Much of the book focuses on the American participation in helping South Vietnam vie for freedom to combine the country as a whole not under Communist rule. Without seeing many results, the war drug on for quite some time with neither side giving up. This resulted in problems in Vietnam and the U.S. Lawrence’s purpose in writing this book was concise and to the point. In recent history, due to the fall of the Soviet bloc, new information has been made available for use in Vietnam. As stated in the introduction, “This book aims to take account of this new scholarship in a brief, accessible narrative of the Vietnam War… It places the war within the long flow of Vietnamese history and then captures the goals and experiences of various governments that became deeply embroiled in the country during the second half of the twentieth century” (Lawrence, 3.)
American involvement in the Philippine crisis represented a brave new step for the country because it had emerged from its former state of isolation. However, by the time the Vietnam War began, America felt obligated to participate simply because it was the most powerful nation in the world militarily and had much experience in warfare and foreign relations. Vietnam struggled for its independence from France in the First Indochina War. It was divided into North Vietnam, which fell under the control of Communists, and South Vietnam, which attempted to establish a republican form of government. The Northern Vietnamese were determined to reunite Vietnam under Communist rule.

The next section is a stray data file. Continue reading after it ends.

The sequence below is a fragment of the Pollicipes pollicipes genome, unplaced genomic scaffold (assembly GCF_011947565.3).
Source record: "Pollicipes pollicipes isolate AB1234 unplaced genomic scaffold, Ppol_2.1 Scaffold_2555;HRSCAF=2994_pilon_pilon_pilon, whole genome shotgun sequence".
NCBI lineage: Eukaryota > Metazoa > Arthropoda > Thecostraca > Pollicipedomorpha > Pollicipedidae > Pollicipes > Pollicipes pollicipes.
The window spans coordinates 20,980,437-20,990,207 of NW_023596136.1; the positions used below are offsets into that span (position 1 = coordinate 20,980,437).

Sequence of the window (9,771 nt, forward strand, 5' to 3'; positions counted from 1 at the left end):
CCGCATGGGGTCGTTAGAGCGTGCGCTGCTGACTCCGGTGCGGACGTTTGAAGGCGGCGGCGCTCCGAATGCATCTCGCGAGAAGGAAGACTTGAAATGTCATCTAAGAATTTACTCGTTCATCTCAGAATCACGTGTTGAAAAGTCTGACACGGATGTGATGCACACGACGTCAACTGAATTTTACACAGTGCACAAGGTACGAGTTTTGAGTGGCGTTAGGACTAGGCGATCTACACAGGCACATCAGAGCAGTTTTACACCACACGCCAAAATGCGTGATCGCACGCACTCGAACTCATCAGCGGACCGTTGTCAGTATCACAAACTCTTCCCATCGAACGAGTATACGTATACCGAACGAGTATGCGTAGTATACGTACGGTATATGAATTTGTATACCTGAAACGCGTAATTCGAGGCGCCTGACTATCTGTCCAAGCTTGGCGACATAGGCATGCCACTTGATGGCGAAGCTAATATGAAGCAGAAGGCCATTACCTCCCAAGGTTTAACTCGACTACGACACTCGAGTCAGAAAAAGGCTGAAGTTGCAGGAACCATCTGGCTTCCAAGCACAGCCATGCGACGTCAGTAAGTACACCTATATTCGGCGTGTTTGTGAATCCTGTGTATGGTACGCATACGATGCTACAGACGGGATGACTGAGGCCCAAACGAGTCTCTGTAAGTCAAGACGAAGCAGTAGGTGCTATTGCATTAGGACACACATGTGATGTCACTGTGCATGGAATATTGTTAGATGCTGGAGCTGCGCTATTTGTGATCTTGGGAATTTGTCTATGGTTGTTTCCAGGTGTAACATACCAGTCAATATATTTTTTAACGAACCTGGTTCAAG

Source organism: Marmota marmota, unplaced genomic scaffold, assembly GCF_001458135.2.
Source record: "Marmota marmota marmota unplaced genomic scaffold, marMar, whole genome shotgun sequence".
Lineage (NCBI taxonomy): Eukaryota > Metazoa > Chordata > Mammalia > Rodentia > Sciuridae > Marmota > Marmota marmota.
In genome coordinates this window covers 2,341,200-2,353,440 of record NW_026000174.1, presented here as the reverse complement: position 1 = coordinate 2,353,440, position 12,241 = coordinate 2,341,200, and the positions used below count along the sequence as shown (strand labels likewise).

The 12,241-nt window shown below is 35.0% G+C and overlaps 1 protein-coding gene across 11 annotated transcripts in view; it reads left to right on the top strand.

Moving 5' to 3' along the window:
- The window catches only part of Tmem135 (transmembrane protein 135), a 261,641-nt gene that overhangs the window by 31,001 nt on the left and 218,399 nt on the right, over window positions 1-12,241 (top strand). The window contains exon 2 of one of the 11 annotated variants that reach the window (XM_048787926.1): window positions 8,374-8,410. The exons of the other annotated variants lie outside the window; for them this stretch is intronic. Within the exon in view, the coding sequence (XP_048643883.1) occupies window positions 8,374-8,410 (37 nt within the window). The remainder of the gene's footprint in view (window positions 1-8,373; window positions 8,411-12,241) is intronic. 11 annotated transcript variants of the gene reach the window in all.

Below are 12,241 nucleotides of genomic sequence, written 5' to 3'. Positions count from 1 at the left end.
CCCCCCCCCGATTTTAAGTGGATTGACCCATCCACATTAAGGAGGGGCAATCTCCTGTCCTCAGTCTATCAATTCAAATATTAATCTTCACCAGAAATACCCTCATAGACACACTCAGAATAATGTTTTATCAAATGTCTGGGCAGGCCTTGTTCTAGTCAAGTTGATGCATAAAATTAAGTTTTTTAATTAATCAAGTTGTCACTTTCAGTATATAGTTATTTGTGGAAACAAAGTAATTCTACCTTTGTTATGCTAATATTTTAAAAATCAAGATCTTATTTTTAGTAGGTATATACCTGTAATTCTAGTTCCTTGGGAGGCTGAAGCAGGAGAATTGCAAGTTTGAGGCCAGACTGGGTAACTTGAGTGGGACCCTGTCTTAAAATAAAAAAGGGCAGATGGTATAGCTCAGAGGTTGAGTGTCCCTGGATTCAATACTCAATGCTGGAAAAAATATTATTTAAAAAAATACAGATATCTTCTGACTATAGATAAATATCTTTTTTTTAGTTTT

Entering the American Revolutionary War, the colonists possessed a keen desire and aspiration to have and keep their freedom. With determination the chaotic army of America strived toward victory. The British had the powers of money, numbers, and experience, but sometimes seemingly potent advantages have little effect on the determination of free will. Works Cited “American and British Strengths and Weaknesses.” U.S. History Online Textbook, 2011. Web.
While Americans ought to know the standards their country was founded upon, it is rather difficult when these standards and beliefs are misconstrued throughout a work declaring the country’s independency. While Jefferson is certainly able to make a very strong argument for the independence of America through his use of rhetorical strategies as well as his respectful declaration of colonial rights, he clearly fails to present a true definition of the equality of men, as determined by the Creator, in the Declaration of Independence. Before being able to fully understand what it is
World War 1 established the US as a formidable opponent and a world power. World War 2 confirmed the superiority of the United States military and the unstoppable patriotism of its people. The Cold War showed that the government could negotiate peacefully instead of directly waging yet another conflict. The main problem with being seen as a powerful nation is that there is an expectation that we look after our allies and lesser-developed countries. This is where we made a critical error that led to the Vietnam War.